December 13, 2023
Robin Powell

Having strong opinions can be costly

Robin Powell
Joe Wiggins – Behavioural finance expert

RP: In a world of uncertainty, human beings crave the very opposite. We naturally warm to people with strong opinions, and who appear to have all the answers.

It’s a tendency that investors are particularly prone to.

JW: Life and particularly the financial markets are incredibly complex and uncertain and that’s uncomfortable. So we’re drawn to people who remove that confusion – or supposedly remove that confusion – by having an opinion or a view. So when we’re worried or anxious, it makes us feel better if someone has a strong view or perspective because it makes us think that things aren’t chaotic – they aren’t random, they’re actually controllable. We can see this in investment all the time that we want people to have views over the short term on markets, even though they’re inherently unpredictable, because it makes us feel better.

RP: In some areas of life, having a definite view could be seen as a positive thing.

The problem is that economics, politics, international affairs and so on are very hard to predict. Consequently, so are financial markets.

JW: There is so much in financial markets that is inherently unpredictable, particularly over short time horizons. So if we’re predicting and having views on things that are unpredictable, then we’ll trade too much, make poor decisions that will cost us money. There are certain things in investment that we can predict or have more confidence in predicting, like the power of compounding over time, like the benefits of long term investing in equities, for example; but most things in investment are very unpredictable and uncertain.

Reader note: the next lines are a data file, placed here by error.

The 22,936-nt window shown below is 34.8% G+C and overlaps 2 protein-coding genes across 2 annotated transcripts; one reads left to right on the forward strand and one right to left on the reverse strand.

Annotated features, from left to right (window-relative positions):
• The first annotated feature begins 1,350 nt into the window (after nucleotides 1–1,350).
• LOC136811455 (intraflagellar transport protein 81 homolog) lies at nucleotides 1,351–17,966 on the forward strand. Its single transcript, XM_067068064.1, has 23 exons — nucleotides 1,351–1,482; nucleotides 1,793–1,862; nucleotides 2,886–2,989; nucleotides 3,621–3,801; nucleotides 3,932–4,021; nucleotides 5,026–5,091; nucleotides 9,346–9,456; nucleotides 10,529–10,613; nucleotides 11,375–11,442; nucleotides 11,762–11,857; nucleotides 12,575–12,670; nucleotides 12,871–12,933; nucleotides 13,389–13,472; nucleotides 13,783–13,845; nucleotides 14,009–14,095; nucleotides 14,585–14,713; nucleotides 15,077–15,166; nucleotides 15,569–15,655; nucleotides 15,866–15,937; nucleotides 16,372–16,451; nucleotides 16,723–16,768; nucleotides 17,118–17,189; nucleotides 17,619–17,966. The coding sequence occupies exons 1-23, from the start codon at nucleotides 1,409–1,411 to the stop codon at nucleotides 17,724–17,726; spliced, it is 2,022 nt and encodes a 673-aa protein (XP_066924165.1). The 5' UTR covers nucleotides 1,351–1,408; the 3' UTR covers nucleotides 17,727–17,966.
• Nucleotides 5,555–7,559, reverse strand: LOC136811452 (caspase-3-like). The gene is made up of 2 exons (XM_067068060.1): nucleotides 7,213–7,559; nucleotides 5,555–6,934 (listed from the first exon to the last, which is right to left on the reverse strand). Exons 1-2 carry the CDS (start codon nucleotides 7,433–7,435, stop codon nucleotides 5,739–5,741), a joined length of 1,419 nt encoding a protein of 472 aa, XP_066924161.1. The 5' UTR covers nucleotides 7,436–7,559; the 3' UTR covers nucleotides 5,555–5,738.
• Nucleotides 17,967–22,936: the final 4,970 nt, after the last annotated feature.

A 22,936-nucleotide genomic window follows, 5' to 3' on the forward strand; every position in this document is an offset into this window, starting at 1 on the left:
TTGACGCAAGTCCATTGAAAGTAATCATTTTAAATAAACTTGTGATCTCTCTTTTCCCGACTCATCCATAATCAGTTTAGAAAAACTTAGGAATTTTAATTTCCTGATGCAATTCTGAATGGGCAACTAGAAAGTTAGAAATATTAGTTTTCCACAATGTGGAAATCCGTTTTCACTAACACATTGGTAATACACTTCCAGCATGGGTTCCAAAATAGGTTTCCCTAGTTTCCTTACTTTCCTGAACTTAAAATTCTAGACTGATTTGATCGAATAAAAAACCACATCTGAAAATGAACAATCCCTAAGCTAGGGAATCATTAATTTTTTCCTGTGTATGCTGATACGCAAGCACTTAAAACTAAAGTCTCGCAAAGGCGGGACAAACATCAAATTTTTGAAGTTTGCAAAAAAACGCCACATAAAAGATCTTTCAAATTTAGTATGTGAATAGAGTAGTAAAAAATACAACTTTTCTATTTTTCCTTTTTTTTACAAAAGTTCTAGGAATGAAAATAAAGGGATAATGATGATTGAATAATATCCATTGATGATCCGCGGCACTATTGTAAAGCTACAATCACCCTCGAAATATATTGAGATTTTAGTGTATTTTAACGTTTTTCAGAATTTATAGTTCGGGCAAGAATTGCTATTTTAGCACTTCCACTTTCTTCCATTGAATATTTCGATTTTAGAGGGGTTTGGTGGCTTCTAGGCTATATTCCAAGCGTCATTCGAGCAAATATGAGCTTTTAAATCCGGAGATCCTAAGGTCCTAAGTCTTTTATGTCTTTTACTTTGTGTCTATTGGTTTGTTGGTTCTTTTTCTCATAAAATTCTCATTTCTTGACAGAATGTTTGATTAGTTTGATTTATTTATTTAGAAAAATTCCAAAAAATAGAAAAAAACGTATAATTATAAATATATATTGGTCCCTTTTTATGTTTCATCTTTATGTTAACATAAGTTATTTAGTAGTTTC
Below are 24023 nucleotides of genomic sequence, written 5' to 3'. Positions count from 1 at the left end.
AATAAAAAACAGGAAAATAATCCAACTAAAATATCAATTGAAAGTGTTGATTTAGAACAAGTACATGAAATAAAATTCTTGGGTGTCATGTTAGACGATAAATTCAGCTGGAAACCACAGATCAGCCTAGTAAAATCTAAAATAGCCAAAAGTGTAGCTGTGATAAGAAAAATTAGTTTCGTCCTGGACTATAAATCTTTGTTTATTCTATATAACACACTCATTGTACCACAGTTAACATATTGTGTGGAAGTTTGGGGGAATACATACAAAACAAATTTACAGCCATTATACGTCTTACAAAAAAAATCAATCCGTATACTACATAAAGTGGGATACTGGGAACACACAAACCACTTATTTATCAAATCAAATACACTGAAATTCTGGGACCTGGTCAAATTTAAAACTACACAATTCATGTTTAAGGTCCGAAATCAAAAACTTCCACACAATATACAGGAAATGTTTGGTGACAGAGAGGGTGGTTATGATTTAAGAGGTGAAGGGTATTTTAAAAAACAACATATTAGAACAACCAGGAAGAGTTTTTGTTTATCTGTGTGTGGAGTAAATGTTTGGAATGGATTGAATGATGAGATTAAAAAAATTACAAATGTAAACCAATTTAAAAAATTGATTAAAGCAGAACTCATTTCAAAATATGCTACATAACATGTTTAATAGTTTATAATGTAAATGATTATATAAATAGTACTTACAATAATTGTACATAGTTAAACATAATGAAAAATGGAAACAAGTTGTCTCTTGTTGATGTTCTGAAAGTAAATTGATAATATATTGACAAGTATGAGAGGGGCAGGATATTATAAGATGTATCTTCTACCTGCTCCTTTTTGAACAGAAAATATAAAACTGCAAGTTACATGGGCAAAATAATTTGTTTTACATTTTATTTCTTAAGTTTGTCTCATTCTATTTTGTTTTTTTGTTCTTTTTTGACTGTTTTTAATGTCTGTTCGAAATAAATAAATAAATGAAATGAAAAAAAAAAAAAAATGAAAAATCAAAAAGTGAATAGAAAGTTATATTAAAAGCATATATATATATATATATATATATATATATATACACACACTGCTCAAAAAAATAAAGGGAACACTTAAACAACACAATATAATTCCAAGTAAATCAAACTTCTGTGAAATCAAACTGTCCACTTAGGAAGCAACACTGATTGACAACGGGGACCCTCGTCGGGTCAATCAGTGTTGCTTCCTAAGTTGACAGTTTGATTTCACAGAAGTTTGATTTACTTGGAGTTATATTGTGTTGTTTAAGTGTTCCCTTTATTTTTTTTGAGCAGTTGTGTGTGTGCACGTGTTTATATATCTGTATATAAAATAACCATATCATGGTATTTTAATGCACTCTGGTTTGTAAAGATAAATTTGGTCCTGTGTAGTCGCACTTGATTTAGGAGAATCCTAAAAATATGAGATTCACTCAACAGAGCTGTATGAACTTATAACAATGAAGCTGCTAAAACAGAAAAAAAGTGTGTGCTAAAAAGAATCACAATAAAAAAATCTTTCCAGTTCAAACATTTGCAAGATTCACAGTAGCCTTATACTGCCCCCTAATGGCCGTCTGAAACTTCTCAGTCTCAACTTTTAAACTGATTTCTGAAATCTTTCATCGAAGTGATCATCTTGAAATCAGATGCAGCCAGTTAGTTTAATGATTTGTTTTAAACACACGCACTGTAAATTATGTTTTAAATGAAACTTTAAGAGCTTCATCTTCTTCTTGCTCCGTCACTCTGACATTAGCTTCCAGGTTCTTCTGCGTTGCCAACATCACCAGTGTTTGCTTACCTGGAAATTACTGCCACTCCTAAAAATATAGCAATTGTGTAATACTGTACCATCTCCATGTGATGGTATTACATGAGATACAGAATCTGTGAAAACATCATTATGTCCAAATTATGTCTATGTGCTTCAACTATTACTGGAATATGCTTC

Therefore, if we have views on them – strong views on them – we’re likely to be wrong footed and that could cost us.

RP: The legendary investor Warren Buffett has spoken and written several times about our circle of competence. It’s an important concept to grasp.

You need to have a clear idea about what you know, but also about what you don’t know.

JW: So is it reasonable for me to have a view on what the FTSE All-Share will do over the next three months? Or what the Federal Reserve will choose to do about interest rates at the next meeting? Is it something that’s inherently forecastable or predictable? Should I have a view at all? And in many cases, that’s not predictable – so we should avoid doing that. It’s not ignorant not to have a view, it’s actually sensible to have an awareness of things in financial markets that are inherently unpredictable and difficult to forecast.

RP: As Joe Wiggins says, not having a view doesn’t mean you’re ignorant; it means you’re realistic. The financial markets are very hard to beat.

Don’t assume that you have the ability to beat them, or that someone else does.

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